Season preview: Sacramento Kings
Guard Kevin Martin is the centerpiece of the offense -- and a potential All-Star
The Kings are too green to contend now, but the payoff could come in a few years
Ron Artest's departure will have positive and negative effects for the Kings
SI.com will analyze each of the NBA's 30 teams as regular-season tip-off approaches. For a complete list of team-by-team breakdowns, click here. The information in the "Go figure" category below is provided by Roland Beech of 82games.com.
Kings at a glance
Last season: 38-44
Notable additions: Bobby Jackson (trade with Rockets), Jason Thompson (R), Donté Greene (R, trade with Rockets), Bobby Brown (rookie free agent)
Notable losses: Ron Artest (trade with Rockets), Shareef Abdur-Rahim (retired), Anthony Johnson (signed with Magic)
Coach: Reggie Theus (38-44 in one season with Kings)
Reasons for hope
1. Kevin Martin. The Kings have a blossoming star in Martin, who finished sixth in the NBA in scoring (23.7) last season. The slender shooting guard can slash to the basket, shoot from downtown (40.2 percent) and get to the foul line (a league-leading 8.2 makes per game). He should get even more opportunities to lead with Artest's departure, and a first All-Star appearance for Martin is not out of the question.
2. More continuity. Despite a slew of injuries/suspensions to key rotation players, and the trade of Mike Bibby, the Kings managed to win 38 games last season under rookie coach Theus. It represented a five-game improvement over the 2006-07 season, and signaled that the rebuilding plan was on course. With nearly his entire roster back, including point guard Beno Udrih, Theus should benefit from another year of implementing his system.
3. No Artest distraction. Though he generally played well during his two-plus seasons in Sacramento, Artest continued his career-long habit of creating needless off-court distractions. From a domestic violence incident that led to his suspension for the first seven games of last season to his grumbling about a new contract this summer, the mercurial small forward just couldn't stay out of the news. With Artest no longer around to dominate the headlines (and the ball), the Kings should be able to better focus on the task of rebuilding.
Reasons for worry
1. No defensive stopper. The downside to losing Artest is that the Kings will miss him on the court -- especially on the defensive end. Sacramento ranked 23rd in points allowed and field-goal-percentage defense and 29th in rebounding last season, numbers that don't figure to improve with so many young players on the roster and Artest not available to help slow opposing perimeter scorers.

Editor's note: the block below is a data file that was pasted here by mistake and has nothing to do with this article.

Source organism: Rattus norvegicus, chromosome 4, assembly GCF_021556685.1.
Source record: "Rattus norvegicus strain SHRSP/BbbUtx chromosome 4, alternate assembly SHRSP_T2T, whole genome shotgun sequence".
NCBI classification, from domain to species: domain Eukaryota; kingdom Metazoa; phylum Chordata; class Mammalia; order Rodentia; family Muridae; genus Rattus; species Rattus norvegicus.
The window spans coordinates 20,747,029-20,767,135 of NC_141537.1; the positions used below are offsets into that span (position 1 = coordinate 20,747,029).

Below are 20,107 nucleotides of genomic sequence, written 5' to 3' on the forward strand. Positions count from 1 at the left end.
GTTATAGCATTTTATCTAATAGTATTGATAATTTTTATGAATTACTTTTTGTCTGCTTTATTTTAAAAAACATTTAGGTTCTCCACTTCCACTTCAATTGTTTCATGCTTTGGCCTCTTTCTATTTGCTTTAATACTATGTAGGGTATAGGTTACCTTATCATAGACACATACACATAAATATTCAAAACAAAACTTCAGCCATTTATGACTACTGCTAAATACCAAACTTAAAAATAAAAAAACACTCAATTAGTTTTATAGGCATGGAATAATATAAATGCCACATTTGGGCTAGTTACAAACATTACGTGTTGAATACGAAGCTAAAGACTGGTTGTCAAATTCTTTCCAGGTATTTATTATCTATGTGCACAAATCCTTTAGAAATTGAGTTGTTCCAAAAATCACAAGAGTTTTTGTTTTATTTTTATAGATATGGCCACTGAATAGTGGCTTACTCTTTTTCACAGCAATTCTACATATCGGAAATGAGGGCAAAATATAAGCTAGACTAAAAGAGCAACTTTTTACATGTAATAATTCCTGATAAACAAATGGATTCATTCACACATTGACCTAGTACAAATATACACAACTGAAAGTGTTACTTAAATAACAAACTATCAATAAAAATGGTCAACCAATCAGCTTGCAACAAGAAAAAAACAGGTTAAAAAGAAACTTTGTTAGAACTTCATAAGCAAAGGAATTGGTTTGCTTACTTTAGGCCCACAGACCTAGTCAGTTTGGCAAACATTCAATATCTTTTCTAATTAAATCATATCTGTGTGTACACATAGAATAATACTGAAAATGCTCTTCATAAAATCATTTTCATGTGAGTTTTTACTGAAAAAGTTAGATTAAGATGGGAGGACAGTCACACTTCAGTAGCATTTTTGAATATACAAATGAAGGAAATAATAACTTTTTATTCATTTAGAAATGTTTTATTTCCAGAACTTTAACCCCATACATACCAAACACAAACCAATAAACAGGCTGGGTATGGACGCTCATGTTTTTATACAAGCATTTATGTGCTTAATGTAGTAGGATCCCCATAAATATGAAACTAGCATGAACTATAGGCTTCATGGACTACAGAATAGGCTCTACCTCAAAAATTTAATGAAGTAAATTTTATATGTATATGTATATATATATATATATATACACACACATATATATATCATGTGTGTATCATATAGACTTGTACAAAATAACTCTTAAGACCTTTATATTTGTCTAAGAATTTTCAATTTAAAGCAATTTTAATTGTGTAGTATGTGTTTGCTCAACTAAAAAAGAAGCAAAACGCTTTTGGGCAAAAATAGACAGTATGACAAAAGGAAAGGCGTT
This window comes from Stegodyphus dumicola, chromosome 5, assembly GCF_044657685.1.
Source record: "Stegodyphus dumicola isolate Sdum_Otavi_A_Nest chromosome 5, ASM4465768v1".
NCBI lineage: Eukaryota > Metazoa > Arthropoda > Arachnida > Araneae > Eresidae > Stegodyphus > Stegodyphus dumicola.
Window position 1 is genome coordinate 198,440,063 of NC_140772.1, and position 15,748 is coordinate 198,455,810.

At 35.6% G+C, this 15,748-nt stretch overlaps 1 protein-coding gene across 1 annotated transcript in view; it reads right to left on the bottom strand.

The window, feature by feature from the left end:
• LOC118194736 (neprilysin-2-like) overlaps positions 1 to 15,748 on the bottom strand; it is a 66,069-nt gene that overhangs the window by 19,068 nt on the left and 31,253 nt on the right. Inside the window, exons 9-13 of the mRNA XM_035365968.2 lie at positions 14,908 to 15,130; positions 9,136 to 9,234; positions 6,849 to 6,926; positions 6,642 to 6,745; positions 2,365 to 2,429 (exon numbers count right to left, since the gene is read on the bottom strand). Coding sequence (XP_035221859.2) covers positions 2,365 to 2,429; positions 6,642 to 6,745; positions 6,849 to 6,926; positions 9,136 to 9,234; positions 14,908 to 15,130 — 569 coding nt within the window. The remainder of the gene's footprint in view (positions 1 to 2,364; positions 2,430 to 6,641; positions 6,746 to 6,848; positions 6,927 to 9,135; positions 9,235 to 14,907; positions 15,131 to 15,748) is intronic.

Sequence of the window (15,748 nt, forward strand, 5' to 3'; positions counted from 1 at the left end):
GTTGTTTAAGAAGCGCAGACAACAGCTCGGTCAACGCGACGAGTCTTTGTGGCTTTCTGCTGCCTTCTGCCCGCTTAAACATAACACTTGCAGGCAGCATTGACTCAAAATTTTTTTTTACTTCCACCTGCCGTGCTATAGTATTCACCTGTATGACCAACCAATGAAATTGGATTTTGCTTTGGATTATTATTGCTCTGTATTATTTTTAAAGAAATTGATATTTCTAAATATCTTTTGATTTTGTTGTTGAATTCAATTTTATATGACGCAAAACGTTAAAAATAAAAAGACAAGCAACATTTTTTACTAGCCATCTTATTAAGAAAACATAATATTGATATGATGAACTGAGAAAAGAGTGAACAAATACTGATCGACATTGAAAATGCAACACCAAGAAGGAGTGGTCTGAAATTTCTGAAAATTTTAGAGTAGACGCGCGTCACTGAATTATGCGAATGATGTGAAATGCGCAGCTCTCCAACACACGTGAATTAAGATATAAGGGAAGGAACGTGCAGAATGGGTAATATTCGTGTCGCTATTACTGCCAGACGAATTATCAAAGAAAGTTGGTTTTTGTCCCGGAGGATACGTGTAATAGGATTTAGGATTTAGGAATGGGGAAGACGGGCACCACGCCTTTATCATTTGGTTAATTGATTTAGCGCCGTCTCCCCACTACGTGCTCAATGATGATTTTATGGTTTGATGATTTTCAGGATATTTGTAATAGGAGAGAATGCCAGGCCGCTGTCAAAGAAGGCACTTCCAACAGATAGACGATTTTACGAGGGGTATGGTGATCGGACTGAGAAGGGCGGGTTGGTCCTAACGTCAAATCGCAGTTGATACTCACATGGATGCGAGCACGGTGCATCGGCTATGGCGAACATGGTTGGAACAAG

2. Beno is a question. Udrih did a solid job running the team in Bibby's absence, averaging 12.8 points and 4.3 assists while shooting 38.7 percent from three-point range. As a result, the former Spurs backup, who was picked up early last season, was rewarded with a five-year, $32 million contract over the summer. But Theus has made it a primary goal this season to improve Sacramento's league-worst 1.19 assist-to-turnover ratio, and it remains to be seen whether the 26-year-old Udrih can improve his playmaking enough to become a top-flight distributor.
3. Too much youth. The Kings have some promising young talent in Martin, Udrih, Spencer Hawes, Francisco Garcia, Thompson, Greene, Shelden Williams and Quincy Douby. But all of those players have no more than four years of experience, meaning there are going to be some severe growing pains. Sacramento better hope veterans Brad Miller, Mikki Moore, Jackson and John Salmons stay healthy and productive, or it could get ugly.
Keep an eye on ...
Theus. Since taking the Kings' job before last season, he has seen Bibby and Artest dealt away for mostly prospects and draft picks. Theus probably isn't thrilled about the rebuilding, especially since he is entering the final guaranteed year of his contract. It could lead to conflict with management as Theus tries to win games now instead of building for the future.
Moore last season led the NBA in shooting fouls committed, recording four for every blocked shot.
The Artest trade means that the rebuilding plan is now in full swing. General manager Geoff Petrie is collecting young talent, draft picks and cap space that could pay off in 2010, but it looks like another long season for Kings fans.